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SALT visit to one low-income community in Singapore

A group of 15 adults and elderly living in one low-income community shared a commom concern i.e insufficient income and food for their families. We facilitated a gathering to discuss how we can address our concerns and how together we can offer support to one another.
I went with 2 other colleagues and Dr. Jean-Louis Lamboray, who was in Singapore for a visit.
I started the discussion by thanking everyone for making time to come for the discussion and I commented that despite our common concerns, I am hopeful, collectively, as a group, that we have some resources already available among us in the room and we are capable of offering support to one another.
I continued by inviting anyone among the group to share his/her concerns. Everyone spoke about his/her difficulties in getting a decent paying job in order to support the family sufficiently.

The discussion went on for about 1.5 hours and people were still talking about their concern. I was getting rather nervous - wondering how I was to stimulate the discussion where people in the room can also recognise that they have some resources within and among them. After everyone spoke, I said: "Yes, we all have common concerns and we are all trying to seek solution to the problem. I also belief that each one of us in this room possesses some skills or strengths and if all of us can identify this one skill or strengths, collectively, we have a lot at our disposal".

I then invited each one to share his/her skills. This changed the mood in the room! People forgot about their concerns for that little while, instead, they started showing or expressing concern for one another. There was one elderly couple who said they depended on donated food from Monday-Friday and they do not have any income. One man in the group showed great concern towards this couple when he asked : " What happened on Saturday and Sunday?" To this question, the elderly woman thanked one of the ladies in the room for having kept an eye on them all these years. The others responded by offering to deliver food to their house. Some young mothers started exchanging contact so they can be of support to one another. Another lady shared how she started going to the Internet to look for jobs and not just wait for government agencies to help; another elderly man shed tears of gratefulness ( he said he is so grateful he didn't have to worry about food or bills cos his children are supporting him) and said he will continue to support the community till his last breath. And this genuine concern for ONE ANOTHER instead of their own problems went on...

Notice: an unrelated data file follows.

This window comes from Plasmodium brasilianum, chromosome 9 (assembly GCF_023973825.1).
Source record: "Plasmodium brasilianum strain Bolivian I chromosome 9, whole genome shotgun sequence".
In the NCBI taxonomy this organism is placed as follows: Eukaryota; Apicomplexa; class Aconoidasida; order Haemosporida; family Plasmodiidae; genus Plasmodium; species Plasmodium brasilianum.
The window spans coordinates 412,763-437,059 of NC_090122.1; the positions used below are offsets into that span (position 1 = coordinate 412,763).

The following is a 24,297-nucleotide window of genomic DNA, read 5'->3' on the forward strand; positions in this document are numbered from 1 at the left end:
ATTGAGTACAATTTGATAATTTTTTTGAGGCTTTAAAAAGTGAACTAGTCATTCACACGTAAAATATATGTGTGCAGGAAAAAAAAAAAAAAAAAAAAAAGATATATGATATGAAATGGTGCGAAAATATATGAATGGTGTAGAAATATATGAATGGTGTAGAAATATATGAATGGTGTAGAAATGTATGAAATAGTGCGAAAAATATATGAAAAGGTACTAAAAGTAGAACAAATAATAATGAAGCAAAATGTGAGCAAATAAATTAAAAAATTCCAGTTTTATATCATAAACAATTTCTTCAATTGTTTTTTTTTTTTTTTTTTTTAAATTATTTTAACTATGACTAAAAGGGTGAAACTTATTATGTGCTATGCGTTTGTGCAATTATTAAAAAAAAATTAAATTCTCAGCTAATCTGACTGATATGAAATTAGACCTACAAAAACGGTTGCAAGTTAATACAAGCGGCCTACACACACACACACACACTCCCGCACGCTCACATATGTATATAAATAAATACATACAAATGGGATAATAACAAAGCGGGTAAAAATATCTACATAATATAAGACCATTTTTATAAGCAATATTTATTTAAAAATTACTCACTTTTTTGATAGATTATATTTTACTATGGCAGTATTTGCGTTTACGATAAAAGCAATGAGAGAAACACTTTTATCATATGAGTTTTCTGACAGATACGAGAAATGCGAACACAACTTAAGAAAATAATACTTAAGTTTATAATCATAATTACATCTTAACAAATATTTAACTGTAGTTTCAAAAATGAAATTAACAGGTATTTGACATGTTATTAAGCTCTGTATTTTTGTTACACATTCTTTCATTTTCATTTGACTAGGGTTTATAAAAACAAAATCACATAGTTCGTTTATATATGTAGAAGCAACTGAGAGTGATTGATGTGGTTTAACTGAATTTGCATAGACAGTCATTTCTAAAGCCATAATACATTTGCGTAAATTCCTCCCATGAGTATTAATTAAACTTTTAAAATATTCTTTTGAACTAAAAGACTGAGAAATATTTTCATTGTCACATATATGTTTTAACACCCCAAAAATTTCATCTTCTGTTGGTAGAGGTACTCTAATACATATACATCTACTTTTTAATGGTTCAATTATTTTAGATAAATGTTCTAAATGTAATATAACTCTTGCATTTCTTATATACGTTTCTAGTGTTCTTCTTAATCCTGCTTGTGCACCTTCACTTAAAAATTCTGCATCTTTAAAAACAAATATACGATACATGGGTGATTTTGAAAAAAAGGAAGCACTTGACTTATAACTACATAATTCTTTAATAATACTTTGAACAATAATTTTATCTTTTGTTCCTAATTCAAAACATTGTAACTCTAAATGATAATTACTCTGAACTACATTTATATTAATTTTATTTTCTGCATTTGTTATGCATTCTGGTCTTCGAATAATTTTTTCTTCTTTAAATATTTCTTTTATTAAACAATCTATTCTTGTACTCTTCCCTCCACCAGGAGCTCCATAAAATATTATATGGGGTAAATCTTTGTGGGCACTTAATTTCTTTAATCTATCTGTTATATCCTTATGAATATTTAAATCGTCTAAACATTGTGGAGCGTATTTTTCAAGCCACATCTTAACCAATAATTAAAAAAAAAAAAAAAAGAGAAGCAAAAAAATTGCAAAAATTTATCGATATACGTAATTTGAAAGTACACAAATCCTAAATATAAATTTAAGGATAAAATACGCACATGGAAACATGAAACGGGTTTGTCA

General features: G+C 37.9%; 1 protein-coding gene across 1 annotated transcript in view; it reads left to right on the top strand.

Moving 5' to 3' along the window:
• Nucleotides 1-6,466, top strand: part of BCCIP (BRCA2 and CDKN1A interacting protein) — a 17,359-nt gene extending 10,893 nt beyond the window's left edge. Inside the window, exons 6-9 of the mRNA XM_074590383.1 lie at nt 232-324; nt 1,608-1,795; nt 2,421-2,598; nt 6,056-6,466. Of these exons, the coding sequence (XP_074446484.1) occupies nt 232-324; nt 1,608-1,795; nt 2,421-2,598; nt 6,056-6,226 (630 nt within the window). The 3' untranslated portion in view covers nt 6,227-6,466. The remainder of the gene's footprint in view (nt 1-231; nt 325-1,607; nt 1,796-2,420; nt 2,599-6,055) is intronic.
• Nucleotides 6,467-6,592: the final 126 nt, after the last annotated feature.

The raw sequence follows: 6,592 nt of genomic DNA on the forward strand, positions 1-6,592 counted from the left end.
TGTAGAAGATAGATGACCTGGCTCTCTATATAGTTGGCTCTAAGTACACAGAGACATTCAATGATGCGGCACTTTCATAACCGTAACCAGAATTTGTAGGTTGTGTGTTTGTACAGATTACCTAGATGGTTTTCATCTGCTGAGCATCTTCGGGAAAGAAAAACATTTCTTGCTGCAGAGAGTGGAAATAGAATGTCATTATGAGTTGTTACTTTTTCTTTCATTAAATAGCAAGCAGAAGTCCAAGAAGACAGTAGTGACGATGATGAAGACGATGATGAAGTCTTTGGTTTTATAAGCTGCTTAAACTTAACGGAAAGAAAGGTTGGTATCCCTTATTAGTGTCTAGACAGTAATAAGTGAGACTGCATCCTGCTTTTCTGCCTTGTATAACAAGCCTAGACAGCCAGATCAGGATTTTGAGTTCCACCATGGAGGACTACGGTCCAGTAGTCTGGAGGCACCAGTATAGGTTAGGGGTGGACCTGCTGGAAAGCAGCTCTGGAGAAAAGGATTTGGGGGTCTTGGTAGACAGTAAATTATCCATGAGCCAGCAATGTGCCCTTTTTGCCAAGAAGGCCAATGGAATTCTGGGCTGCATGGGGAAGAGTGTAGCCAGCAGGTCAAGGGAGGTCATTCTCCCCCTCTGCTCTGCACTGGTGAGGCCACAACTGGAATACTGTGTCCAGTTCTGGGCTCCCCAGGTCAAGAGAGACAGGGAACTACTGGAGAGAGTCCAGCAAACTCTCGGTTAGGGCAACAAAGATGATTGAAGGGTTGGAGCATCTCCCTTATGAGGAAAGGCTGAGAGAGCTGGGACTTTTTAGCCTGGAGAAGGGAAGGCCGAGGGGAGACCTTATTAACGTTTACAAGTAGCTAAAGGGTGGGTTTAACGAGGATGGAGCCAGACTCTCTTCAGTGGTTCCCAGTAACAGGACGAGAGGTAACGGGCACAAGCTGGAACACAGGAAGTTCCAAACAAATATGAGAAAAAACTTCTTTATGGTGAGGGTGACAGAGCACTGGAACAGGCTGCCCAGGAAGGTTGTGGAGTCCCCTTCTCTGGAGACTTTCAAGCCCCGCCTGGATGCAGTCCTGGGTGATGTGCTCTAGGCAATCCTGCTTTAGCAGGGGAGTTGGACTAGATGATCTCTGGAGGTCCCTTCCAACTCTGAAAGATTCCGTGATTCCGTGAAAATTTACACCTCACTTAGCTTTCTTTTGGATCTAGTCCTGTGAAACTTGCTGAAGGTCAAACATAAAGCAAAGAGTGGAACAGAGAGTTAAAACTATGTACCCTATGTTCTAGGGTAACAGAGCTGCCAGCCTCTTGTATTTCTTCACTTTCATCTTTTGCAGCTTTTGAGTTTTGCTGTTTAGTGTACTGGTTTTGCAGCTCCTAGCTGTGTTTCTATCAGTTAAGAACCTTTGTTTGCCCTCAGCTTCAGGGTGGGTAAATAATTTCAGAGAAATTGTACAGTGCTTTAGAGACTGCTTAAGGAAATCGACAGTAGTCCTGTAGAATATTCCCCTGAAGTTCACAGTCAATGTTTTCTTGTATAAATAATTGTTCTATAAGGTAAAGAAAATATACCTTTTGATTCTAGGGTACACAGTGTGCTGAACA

I was pleased that the meeting ended with more hopes, despite our common concerns still very much present. While we were having our AAR, some were still talking and we invited them to join us in our AAR. I went home feeling grateful that people do genuinely care for one another. What is needed is an opportunity for stimulating discussion where people can appreciate their strengths and one another, listen to one another and link people to resources they know of and for me to transfer some leanings to my own lfe/work context :))

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Comment by Gloria on December 12, 2011 at 1:38pm
JL! Indeed you are right! Rumpa knew some of the community members and she is a familiar individual in that community. I am beginning to realise how having known some community members/ participants helped greatly in facilitating a SALT discussion. The one visit where we had some resistance somehow pointed me to think this way because we didnt know any of the participants then. As for the other visits/discussion that we have had thus far, the responses have been very positive because we already knew some of the community members or the participants.
Comment by Rituu B. Nanda on December 9, 2011 at 7:19am

thanks for your blog, dear Gloria!


Jean Louis, yes that's what I learned in my recent SALT visit in Moldova. We went to a rehabilitation centre for drug users. The facilitation team had two members from the Rehabilitation team with us. This helped tremendously to bond. Ilya who was wearing two hats later told us that they hold regular Support group meetings which incorporates some elements of SALT especially listen. However, appreciation is one of the aspects they do not use which he learned from SALT that helps people to open and share much more quickly. He is planning to apply it with Support groups. He even brought his beautiful wife the next day for the learning event. She is a teacher he said and she must learn and use SALT with him and his students.



Comment by Jean-Louis Lamboray on December 9, 2011 at 4:31am

Many thanks for taking the time to share this visit; it is not easy to do, and you do it very well!  One additional item maybe: Beyond, through Maizy and Rumpa  knew several of the participants personally. Their relations generated trust that enabled the open discussion in the group. Am I reading this well? Comments welcome!


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